Sunday, November 20, 2016
Sluggish global demand hits Japan exports; India demonetization loaded with risks; The rise of Indonesia
1 Sluggish global demand hits Japan exports (Straits Times) Japan's exports fell 10.3 per cent in October from a year earlier, Ministry of Finance data has shown, in a sign of sluggish external demand.
The result compared with the median forecast for an 8.6 per cent fall in a Reuters poll of economists, and followed a 6.9 per cent decline in September. Imports fell 16.5 per cent, versus economists' estimate for a 16.3 per cent fall. The trade balance came to a surplus of 496.2 billion yen, versus the median estimate of a 615.4 billion yen surplus.
2 India demonetization loaded with risks (Mihir Sharma in Gulf News) One week after India’s sudden declaration that 500- and 1,000-rupee notes were no longer legal tender, the economy is in chaos. And that’s perhaps because the policy was designed as much to shock and awe observers with the government’s command of the Indian economy as to control India’s “black money” problem.
What seemed at first to be a masterstroke by Prime Minister Narendra Modi now looks like a grave miscalculation. What’s changed in a week? Well, for one, it’s become clear that the government was simply too cavalier in its planning. Now that 86 per cent of India’s currency is no longer valid, the central bank has struggled to print replacement denominations.
You have to wonder if Modi truly sought expert advice, or relied once again on a small and trusted set of politicians to determine policy. India’s simply too big and complex for shock and awe. Large parts of the rural economy use cash for 80 per cent of transactions and have been hard-hit.
The government’s plan is likely to be ineffective in the long term. Economists agree it will have no effect on the generation of black money through corruption. Even in the best case scenario — that a significant proportion of the outstanding currency is destroyed — there’s no reason to suppose it was all black money and not the savings of regular citizens scared of harassment by tax authorities.
Modi has dropped dark hints that this is just the beginning, raising fears that business should now worry about of constant tax raids and the reopening of decades-old cases. In fact, that dark new age may already be here.
Even setting aside the painful adjustment, the long-term effects of this monetary shock on India’s informal economy could well be severe; a large proportion of marginal firms may not survive the loss of a fortnight of income. The informal financial sector — unregistered moneylenders who provide loans to businesses worth 40 per cent of total bank lending — will be decimated.
The costs to the government could be equally high. Modi’s administration has put political considerations over economic detail once too often — and this time, it’s severely dented its image for efficiency and practicality. Even if the long queues vanish in the next few weeks, that damage to the government’s reputation is permanent.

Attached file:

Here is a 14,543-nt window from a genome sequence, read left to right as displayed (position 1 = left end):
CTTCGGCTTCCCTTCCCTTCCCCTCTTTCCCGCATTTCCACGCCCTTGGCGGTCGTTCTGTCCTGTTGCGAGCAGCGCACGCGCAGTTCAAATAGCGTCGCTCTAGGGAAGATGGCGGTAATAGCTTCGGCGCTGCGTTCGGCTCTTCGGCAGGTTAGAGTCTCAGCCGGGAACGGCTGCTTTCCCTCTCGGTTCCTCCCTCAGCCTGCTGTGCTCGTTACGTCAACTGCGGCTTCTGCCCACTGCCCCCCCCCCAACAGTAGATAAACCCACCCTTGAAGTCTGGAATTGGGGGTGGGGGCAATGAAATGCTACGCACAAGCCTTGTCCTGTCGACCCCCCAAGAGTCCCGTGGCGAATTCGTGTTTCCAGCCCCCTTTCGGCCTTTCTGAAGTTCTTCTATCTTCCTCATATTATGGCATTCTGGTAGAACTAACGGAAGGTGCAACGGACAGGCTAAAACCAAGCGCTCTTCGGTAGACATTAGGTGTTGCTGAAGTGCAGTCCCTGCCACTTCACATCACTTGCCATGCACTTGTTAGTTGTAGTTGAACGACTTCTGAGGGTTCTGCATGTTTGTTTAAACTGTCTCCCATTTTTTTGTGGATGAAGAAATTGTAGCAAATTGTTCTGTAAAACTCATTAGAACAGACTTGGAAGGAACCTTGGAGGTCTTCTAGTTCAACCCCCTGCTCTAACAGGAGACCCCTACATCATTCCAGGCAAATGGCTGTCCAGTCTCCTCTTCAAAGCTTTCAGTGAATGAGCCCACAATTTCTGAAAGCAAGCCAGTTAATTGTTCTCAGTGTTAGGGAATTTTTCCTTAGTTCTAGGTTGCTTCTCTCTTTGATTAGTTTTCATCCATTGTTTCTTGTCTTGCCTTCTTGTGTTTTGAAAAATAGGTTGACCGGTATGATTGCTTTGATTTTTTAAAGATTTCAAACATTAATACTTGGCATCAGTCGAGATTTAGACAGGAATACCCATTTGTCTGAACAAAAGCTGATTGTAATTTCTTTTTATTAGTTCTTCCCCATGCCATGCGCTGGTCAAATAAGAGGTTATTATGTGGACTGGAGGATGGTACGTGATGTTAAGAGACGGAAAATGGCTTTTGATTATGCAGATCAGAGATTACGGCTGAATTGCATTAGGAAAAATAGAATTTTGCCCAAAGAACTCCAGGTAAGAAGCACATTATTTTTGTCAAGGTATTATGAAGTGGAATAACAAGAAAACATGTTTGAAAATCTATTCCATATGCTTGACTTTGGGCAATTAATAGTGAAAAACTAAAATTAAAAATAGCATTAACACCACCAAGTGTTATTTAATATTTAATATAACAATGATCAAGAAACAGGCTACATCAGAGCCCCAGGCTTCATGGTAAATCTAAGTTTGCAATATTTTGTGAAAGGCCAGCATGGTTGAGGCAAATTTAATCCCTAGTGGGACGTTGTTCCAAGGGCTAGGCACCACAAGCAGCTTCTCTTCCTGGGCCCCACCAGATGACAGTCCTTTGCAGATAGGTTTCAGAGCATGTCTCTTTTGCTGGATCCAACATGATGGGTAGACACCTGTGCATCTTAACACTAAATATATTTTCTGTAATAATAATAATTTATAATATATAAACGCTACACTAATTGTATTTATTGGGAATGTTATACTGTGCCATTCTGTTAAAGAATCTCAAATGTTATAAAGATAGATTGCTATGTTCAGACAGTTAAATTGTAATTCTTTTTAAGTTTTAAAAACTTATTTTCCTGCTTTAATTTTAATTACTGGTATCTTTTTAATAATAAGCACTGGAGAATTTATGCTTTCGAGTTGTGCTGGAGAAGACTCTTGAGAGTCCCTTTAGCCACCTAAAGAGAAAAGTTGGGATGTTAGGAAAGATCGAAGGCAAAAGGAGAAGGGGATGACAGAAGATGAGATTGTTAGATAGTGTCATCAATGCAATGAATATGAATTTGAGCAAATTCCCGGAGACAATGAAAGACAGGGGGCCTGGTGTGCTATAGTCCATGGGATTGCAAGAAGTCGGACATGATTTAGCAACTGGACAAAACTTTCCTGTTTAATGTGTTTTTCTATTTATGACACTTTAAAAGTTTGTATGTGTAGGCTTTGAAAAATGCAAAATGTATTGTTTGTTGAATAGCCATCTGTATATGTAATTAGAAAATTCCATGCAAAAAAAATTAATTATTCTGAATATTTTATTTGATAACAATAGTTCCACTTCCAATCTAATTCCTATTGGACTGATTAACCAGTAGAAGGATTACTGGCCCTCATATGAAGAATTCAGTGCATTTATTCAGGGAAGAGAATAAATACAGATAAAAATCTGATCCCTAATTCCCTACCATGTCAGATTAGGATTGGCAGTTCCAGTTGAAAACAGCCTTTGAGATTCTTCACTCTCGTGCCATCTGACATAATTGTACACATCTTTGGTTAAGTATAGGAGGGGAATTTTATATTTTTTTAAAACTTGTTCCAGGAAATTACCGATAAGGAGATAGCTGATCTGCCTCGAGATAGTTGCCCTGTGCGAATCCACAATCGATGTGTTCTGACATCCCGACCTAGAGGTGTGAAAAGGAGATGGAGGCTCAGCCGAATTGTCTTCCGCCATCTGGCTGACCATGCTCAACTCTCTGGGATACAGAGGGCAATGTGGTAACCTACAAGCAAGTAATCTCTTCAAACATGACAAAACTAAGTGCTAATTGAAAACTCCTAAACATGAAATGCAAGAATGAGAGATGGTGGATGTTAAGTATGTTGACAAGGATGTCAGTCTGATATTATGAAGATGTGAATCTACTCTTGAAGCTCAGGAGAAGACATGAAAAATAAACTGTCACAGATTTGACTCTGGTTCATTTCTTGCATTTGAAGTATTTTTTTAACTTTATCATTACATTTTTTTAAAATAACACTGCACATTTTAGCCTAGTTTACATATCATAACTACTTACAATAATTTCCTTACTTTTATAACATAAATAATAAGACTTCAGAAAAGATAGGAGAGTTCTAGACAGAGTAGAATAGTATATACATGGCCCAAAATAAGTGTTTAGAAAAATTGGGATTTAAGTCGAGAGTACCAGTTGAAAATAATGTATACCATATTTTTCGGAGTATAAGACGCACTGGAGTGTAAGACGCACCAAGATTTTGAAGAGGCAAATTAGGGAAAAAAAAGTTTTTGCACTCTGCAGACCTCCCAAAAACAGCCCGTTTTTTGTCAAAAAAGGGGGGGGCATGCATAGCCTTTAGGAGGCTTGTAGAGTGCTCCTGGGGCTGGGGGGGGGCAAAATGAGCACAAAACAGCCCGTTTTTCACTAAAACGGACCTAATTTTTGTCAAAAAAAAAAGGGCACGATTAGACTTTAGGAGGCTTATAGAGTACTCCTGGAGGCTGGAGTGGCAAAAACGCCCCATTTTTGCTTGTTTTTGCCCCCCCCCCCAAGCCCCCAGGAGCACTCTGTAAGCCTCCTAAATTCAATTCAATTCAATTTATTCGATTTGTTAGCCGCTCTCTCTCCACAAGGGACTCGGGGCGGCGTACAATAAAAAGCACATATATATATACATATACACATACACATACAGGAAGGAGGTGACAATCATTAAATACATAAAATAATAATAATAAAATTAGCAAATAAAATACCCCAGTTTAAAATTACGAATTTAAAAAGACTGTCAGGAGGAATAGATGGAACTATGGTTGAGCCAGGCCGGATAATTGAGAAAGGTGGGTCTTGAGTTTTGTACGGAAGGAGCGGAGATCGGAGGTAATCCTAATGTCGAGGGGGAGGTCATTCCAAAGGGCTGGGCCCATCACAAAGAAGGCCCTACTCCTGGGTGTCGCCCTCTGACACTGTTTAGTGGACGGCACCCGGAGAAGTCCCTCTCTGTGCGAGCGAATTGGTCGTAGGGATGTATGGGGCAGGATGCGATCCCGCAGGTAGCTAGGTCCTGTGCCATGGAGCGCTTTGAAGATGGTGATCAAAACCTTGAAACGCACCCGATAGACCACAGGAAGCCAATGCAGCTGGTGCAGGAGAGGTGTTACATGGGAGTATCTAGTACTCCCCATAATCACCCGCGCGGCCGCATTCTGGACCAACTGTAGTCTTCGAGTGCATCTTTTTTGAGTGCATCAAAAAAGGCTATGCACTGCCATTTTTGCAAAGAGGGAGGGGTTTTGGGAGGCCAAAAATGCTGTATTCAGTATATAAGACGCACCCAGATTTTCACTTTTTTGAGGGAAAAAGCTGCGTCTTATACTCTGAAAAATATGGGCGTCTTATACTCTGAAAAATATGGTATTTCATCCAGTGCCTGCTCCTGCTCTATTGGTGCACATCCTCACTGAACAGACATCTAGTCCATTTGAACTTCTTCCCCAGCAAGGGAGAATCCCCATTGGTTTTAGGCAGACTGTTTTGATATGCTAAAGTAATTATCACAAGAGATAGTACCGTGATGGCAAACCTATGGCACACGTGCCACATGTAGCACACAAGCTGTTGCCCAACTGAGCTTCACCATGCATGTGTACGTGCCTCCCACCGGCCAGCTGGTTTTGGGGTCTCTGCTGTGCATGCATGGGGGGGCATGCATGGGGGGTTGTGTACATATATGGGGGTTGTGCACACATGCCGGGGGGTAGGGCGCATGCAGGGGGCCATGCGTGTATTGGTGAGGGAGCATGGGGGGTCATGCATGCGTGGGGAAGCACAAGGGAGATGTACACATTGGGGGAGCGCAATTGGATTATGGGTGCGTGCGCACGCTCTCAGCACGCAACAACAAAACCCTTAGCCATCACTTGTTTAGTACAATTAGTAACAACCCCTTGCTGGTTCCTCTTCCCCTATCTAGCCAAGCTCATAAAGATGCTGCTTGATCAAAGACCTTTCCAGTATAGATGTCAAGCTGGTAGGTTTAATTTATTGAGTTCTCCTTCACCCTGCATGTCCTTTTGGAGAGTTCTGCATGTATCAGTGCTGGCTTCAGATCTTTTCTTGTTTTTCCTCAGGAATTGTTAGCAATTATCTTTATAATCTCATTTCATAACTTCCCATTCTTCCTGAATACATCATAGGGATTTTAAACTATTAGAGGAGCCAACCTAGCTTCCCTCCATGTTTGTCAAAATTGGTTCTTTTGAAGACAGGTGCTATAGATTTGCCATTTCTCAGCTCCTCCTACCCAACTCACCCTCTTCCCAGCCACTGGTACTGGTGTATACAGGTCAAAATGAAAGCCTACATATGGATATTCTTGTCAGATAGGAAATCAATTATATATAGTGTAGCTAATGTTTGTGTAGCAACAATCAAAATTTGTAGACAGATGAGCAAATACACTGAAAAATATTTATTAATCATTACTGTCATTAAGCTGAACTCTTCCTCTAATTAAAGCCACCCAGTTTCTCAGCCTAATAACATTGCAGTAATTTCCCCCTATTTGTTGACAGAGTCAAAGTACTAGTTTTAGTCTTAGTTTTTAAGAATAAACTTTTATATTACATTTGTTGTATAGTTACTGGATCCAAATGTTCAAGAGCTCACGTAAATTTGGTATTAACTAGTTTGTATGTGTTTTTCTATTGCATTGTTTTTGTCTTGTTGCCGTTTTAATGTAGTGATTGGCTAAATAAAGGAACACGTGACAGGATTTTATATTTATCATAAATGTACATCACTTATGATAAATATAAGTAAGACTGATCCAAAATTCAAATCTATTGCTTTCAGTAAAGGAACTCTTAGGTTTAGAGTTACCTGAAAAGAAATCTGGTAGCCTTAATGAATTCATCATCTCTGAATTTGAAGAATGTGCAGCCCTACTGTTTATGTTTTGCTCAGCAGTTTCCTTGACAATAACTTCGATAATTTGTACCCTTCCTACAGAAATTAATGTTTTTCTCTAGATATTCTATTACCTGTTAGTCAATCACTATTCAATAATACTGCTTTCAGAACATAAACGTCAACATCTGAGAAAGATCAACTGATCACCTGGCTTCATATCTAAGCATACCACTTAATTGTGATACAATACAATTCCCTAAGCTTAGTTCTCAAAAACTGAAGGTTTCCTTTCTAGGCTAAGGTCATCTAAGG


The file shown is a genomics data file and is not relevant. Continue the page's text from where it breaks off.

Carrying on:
3 The rise of Indonesia (Elizabeth Pisani in The Guardian) Despite being a country of superlatives – most populous Muslim-majority nation, biggest exporter of numerous commodities dug or grown out of its generous earth, one of the world’s most enthusiastic users of Twitter and Facebook – Indonesia also remains, in the words of Indonesian businessman John Riady, the biggest invisible thing on the planet.
I’ve been hearing those same arguments since I first covered Indonesia for Reuters and the Economist in the late 1980s. Over the intervening three decades, per-capita income in Indonesia did indeed rise steeply to $3,300, over five times its level when I first lived there.
Which is great, but not as great as Thailand or Vietnam (between seven and eight times higher), let alone China (where per capita income is now close to $8,000 a year, 26 times its 1985 value).
For a country that has such extraordinary natural resources, and such an abundance of labour,
Indonesia is arguably underperforming economically. This is in part because the scatter of its 7,000 inhabited islands creates extraordinary infrastructure challenges, in part because a torpid bureaucracy squashes innovation, and in (large) part because Indonesia’s miasmic legal system means no contract is secure.
The much vaunted “demographic dividend” will not deliver the pot of gold at the end of the Indonesian rainbow until all three of these things change. Now, for the first time since a brave but ill-prepared Indonesia declared its independence from Dutch colonists in 1945, at least two of these changes are under way.
That’s no small achievement in a nation as kaleidoscopic as Indonesia, where there are almost as many ethnicities, languages and belief systems as there are islands. The improvements in both infrastructure and governance are especially worthy of global attention because they are being propelled by the twin engines of democracy and decentralisation, both relatively new to Indonesians.
Though Indonesia’s current president, Joko Widodo, known as Jokowi, has made much of his support for infrastructure development, it is driven less by a well-planned push from Jakarta than by active demand from politicians directly elected in district and provincial governments. Though progress is slow, those demands are gradually overcoming the hurdles raised by the country’s geography.
However, neither decentralised democracy nor Jokowi himself have managed an assault on the third major hurdle to Indonesia’s self-actualisation: the legal quagmire referred to by his predecessor as the “judicial mafia”.